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Insect Control in 3 Easy Steps

Drs. Foster & Smith Educational Staff
Ticks on Horses: How to Identify & Control 
Insect Control in 3 Easy Steps 
Flies on Horses, How to Identify & Control 
Total Fly, Mosquito, and Equine Insect Control for Your Horse, Barn, and Pasture

Oftentimes, equine insect control seems like a never-ending battle. Flies continually gather around your horse's legs. Mosquitoes bombard anyone who enters the barn. A day on the trail can turn into an evening of tick removal. But there are simple steps you can take to control flies, mosquitoes, gnats, ticks, and other pests around your horse, barn, stable, pasture, and home.

Step One: Prevent Equine Insects Mosquitoes thrive in standing water. They are carriers of West Nile Virus & other deadly diseases. Most insects thrive in barns and pastures. Flies flourish in moist, dirty manure piles. Mosquitoes relish standing water in troughs and buckets. Ticks seek longer pasture grasses. Therefore, one way to control most species of insects is to eliminate the locations in which they find refuge. Ideal preventive measures include:

  Clean Often - Muck stalls and remove manure daily with a suitable fork and bucket. Keep grass cut short, especially near the barn. Rake away excess grass, hay, and leaves. Store treats, supplements, grains and foods in suitable storage bins.
Feed Smart - Lift grains, hay, and treats off of the ground with a suitable feeder. Not only will this help prevent food sources from soaking up moisture, but it also gives flies one less location in which to lay their eggs.
Remove Standing Water - Empty buckets and eliminate standing water around all livestock troughs. Stagnant water is a popular breeding site for mosquitoes and some flies.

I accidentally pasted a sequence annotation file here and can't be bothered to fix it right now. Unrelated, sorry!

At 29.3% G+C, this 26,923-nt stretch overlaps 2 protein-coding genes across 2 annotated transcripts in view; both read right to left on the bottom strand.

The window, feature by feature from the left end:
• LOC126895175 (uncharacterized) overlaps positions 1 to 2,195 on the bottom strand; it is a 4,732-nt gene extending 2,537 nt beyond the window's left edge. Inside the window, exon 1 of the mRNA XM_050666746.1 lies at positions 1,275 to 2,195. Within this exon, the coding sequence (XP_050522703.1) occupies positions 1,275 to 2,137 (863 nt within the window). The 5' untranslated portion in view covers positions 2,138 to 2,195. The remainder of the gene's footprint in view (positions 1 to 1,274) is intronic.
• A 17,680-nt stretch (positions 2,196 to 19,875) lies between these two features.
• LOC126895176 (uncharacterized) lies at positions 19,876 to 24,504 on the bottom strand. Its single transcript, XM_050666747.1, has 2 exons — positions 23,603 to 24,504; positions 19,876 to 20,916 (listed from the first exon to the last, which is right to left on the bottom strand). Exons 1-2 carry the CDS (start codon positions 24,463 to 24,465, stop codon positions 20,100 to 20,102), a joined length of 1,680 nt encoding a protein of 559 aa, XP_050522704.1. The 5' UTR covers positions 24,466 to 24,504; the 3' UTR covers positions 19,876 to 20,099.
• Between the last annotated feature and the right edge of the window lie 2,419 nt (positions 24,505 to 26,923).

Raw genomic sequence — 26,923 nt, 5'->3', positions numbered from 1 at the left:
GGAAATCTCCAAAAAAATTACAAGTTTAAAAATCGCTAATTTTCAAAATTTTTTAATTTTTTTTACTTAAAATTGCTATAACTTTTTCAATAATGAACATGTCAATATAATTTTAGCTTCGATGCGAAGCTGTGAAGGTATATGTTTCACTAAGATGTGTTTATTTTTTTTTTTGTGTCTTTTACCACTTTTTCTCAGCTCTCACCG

Circulate Air - Plug in or install fans throughout your barn or stable. Stagnant air traps moisture and the scent of manure and garbage, which attract flies and mosquitoes.

Step Two: Reduce Insect Exposure Some insects travel great distances to find food. Unfortunately, this means flies, mosquitoes, gnats, and other pests could invade your barn, pasture, and home, even if they do not inhabit the immediate area. However, there are a variety of perimeter sprays, traps, and control techniques you can use to kill and repel these traveling nuisances. Effective environmental controls include:

  Spray the Perimeter - Spray a suitable insecticide throughout your barn. Several styles of perimeter sprays are available to make the area inhospitable to insects.
Set Traps - Lure, catch, and contain insects with a suitable trap. These devices emit combinations of scent, heat, moisture, carbon dioxide, or vibrations to entice insects.
Reduce Light - Turn off or dim stall, barn, pasture, porch, and house lights at night. Mosquitoes, flies, moths, and more are attracted to lights.
Befriend Birds and Bats - Install bat or bird houses around your property. Mosquitoes, flies, and other bugs are a favorite food of birds and bats.

Step Three: Protect Individual Horses Insects are nothing if not resilient. Despite your best efforts to eliminate fly, mosquito, and insect habitats and control the environment throughout your barn, pasture, and home, insects may still annoy your horse. Plus, chances are your horse spends at least some time on the riding trail or at competitions, which are far away from the areas in which you've worked to control insects. Thankfully, there are a variety of insect control products available. Individual insect control methods to protect your horse include:

  Dress Your Horse - Protect your horse with a suitable fly mask and fly sheet.
Use Repellents - Spray, wipe-on, roll-on, or dust an insect repellent onto your horse.
Deworm Your Horse - Control internal parasites in your horse on a regular basis to help keep him healthy.

The Importance of Insect Control

At their most basic, flies, mosquitoes, ticks, and other insects are a nuisance to you and your horse. But even the annoyance of just a few insects has resulted in some serious equine injuries. Horses have barreled through pasture fences to escape a swarm of mosquitoes. Hooves have been injured due to continual stomping in response to a few pesky flies. Normal feeding habits have been interrupted and serious cases of colic have ensued.

Worse, many insects are carriers of potentially serious diseases. Flies are known to transmit typhoid, dysentery, and tuberculosis. Mosquitoes carry West Nile Virus and equine encephalitis. Ticks can spread Lyme disease. True, some insect-borne diseases have no effect on your horse. However, they can affect you and your family.

Because of their resilience, insect control may seem like a daunting task. However, working to eliminate suitable insect habitats, control the environment around your barn and pasture, and individually protect your horse will offer the best protection possible.

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